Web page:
An exhibit fit for a king

Tutankhamun treasures make final stop in Philadelphia

Destination Pennsylvania

February 18, 2007|By Geoff Gehman and Mariella Savidge | Geoff Gehman and Mariella Savidge,Morning Call

PHILADELPHIA / / The boy king's burial bling is back for another fling.

Golden treasures from the tomb of Tutankhamun, who ruled ancient Egypt from ages 9 to 19, are touring the United States for the first time since the late 1970s, when Tut mania had visitors camping overnight outside museums and Steve Martin danced the Tut watusi on Saturday Night Live.

Tutankhamun and the Golden Age of the Pharaohs, an exhibition of 130 objects from the final resting places of King Tut and other royal relatives in the 18th Dynasty (1555 B.C. to 1305 B.C.), opened Feb. 3 at the Franklin Institute Science Museum, the fourth and final stop of a show that has drawn 2.8 million visitors across the nation.

The city has rolled out the gold carpet to greet the king -- and visitors -- with restaurants, spas, museums and hotels jumping on the King Tut bandwagon with activities, products and destinations designed to prolong the royal experience in the city until the boy king ships out Sept. 30.

Inside the exhibit

The show is softly lit and fairly low-key; entertaining and scholarly; plain and fancy. A shiny dog collar made of leather and gilded copper is given the same weight as a lotus-blossom cup made of glowing calcite. One room resembles a burial corridor; another simulates a temple entrance.

The exhibit is also a Tut tease. It begins with six galleries of domestic and ceremonial artifacts interred with Tut's reputed relations, rather than the boy king himself. Burial objects in ancient Egypt were intended to ensure immortality among the gods.

Among the objects in the first rooms is an impressive limestone balustrade depicting Akhenaten, the pharaoh reputed to be Tut's father. (The genealogy of ancient Egyptian royals is extremely convoluted.) Akhenaten is shown bathing in the rays of Aten, the sunlike object he established as the sole deity of his reign, in the process eliminating ancient Egypt's traditional gods.

Even more stunning is a gleaming golden, exquisitely hieroglyphed coffin made for Tjuya, who was probably Tut's great-grandmother. It calls to mind the observation made by British archaeologist Howard Carter when he discovered Tut's tomb in 1922: "Everywhere the glint of gold."

Moving on to the five Tut galleries, there are 50 of the nearly 5,000 artifacts that Carter uncovered in the pharaoh's tomb.

A golden coffinette portraying Tut as Osiris, god of the dead, contained his mummified liver. A golden funerary mask protected the face of a fetus, perhaps the stillborn child of Tut's wife, Ankhesenamun. A golden shrine is covered in intimate scenes between Tut and his queen.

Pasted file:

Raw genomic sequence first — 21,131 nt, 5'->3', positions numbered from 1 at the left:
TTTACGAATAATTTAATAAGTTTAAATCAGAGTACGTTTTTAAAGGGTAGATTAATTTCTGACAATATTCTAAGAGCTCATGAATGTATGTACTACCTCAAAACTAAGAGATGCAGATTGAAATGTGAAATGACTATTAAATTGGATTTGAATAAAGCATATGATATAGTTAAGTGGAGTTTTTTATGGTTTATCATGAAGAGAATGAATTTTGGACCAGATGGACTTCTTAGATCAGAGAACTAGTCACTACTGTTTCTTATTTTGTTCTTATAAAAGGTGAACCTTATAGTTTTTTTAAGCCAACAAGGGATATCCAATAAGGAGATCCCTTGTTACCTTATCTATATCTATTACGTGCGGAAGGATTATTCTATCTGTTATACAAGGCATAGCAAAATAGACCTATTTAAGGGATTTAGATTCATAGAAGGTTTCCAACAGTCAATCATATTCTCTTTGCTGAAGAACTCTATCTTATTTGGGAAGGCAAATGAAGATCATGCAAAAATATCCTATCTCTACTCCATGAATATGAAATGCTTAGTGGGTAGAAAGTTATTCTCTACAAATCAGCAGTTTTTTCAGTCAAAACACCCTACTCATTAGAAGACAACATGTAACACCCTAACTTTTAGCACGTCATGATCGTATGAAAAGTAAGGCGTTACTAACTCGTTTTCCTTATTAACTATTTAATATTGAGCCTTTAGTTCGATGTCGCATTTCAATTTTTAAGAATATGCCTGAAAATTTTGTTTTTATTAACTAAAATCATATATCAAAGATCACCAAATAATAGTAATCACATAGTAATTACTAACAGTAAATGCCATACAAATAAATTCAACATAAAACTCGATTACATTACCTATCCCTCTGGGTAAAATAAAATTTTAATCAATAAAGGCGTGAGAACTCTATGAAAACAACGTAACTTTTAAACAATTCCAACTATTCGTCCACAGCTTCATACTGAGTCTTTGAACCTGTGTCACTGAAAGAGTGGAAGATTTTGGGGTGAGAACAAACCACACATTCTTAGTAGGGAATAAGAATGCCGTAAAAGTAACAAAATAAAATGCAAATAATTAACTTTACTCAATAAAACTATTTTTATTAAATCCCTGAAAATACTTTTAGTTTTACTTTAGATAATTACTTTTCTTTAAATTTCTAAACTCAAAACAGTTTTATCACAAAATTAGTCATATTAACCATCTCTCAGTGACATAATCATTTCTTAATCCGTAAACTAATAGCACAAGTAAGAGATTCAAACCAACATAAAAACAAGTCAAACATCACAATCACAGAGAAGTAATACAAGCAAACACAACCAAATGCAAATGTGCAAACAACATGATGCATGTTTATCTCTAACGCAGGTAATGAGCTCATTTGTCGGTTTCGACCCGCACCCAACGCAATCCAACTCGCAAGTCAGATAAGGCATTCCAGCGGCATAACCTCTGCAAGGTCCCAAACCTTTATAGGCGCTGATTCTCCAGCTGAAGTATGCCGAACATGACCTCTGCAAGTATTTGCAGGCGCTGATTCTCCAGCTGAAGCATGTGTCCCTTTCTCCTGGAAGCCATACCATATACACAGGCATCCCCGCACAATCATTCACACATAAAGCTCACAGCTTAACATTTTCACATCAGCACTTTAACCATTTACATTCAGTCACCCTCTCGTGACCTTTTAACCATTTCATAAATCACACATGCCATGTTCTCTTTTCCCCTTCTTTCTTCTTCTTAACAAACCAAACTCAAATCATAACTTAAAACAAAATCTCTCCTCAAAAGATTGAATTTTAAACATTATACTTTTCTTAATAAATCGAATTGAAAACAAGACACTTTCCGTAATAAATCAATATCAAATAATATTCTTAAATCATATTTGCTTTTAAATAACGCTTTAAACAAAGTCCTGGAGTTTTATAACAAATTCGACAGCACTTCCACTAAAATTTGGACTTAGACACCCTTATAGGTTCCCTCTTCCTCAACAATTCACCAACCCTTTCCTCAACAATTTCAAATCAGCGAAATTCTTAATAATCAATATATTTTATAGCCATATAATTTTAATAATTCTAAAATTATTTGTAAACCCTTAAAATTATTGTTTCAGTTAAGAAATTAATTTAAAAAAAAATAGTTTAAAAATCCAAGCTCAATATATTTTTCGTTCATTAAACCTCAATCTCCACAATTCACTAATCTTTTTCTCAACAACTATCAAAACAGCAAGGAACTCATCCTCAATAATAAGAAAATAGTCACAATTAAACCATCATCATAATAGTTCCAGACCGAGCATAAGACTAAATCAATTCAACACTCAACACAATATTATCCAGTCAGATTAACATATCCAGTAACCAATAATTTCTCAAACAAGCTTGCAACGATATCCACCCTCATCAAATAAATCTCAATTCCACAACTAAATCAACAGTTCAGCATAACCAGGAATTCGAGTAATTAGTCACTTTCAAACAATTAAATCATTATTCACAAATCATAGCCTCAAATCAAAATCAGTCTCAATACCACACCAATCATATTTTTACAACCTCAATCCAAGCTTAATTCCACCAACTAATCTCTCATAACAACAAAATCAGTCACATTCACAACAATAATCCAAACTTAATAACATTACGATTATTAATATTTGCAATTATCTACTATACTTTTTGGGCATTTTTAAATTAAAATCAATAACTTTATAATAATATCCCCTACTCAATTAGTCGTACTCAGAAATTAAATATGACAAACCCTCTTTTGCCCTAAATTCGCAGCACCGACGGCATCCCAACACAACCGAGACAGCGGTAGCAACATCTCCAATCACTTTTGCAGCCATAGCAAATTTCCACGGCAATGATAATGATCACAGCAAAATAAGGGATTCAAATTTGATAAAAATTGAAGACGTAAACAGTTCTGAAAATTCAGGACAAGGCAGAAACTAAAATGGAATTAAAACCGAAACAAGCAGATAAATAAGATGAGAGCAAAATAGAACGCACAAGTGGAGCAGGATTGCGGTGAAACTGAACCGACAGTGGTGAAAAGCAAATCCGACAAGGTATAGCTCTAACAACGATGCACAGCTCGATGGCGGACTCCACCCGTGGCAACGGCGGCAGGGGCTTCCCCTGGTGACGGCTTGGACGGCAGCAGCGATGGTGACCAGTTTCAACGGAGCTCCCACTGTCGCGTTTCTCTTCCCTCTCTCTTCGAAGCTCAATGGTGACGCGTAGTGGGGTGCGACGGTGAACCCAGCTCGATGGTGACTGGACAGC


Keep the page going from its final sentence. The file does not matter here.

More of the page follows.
The show ends with the results of a 2005 CAT scan of Tut's mummified body. X-rays revealed that he was about 5-foot-6, had no dental cavities and wasn't -- contrary to popular belief -- murdered by a blow to the head. He might have died naturally, from an infection caused by a broken leg.

With 75 more objects from more tombs, Tutankhamun and the Golden Age of the Pharaohs is larger and richer than Treasures of Tutankhamun, the 1976-79 exhibit that attracted 8 million viewers to seven American museums.

One star artifact from the '70s, however, is noticeably absent: Tut's solid gold death mask.

Exhibit officials said the item is too fragile and too valuable to leave its Egyptian home.

Outside the exhibit

There's no need to twiddle your thumbs while you're waiting for your turn to get in to see the King, and there's no reason to turn right around to head back to Baltimore as soon as you're done.

In addition to an overnight hotel package, there are many other reasons to stay, including several activities that play off the exhibit in a fun way.

For instance, take an hour-and-a-half out of your day to visit the Rescue Rittenhouse Spa Lounge for its Cleopatra Treatment, during which an aesthetician will wrap you like a mummy.

But first, says Rescue massage therapist Michelle Irizarry, special attention is paid to your feet with milk and honey moisturizer. Next comes a sugar body scrub. Then the therapist wraps your entire body mummy-style in foil-based sheets from shoulders to feet.

While every pore soaks up the moisturizer, the aesthetician uses a milk-based cleanser on your face to hydrate, exfoliate and tone before applying a mask.

"We start the unveiling with the face before taking off the rest of the body mask with hot towels and then escorting clients to our amazing shower. They leave feeling supple and renewed," Irizarry says.

To set up an appointment, call 215-772-2766. Cost for the treatment is $160.

As if you need to treat yourself further after that, McGillin's Olde Ale House, 1310 Drury St., has concocted a special cocktail, the King Tutini, just for the occasion.

Made with vodka and Goldschlager -- a cinnamon liquor that has gold flakes in it -- the icy delicacy is served in a martini glass decorated with a gold sugar rim. It's designed to make you feel like royalty when you're holding it.

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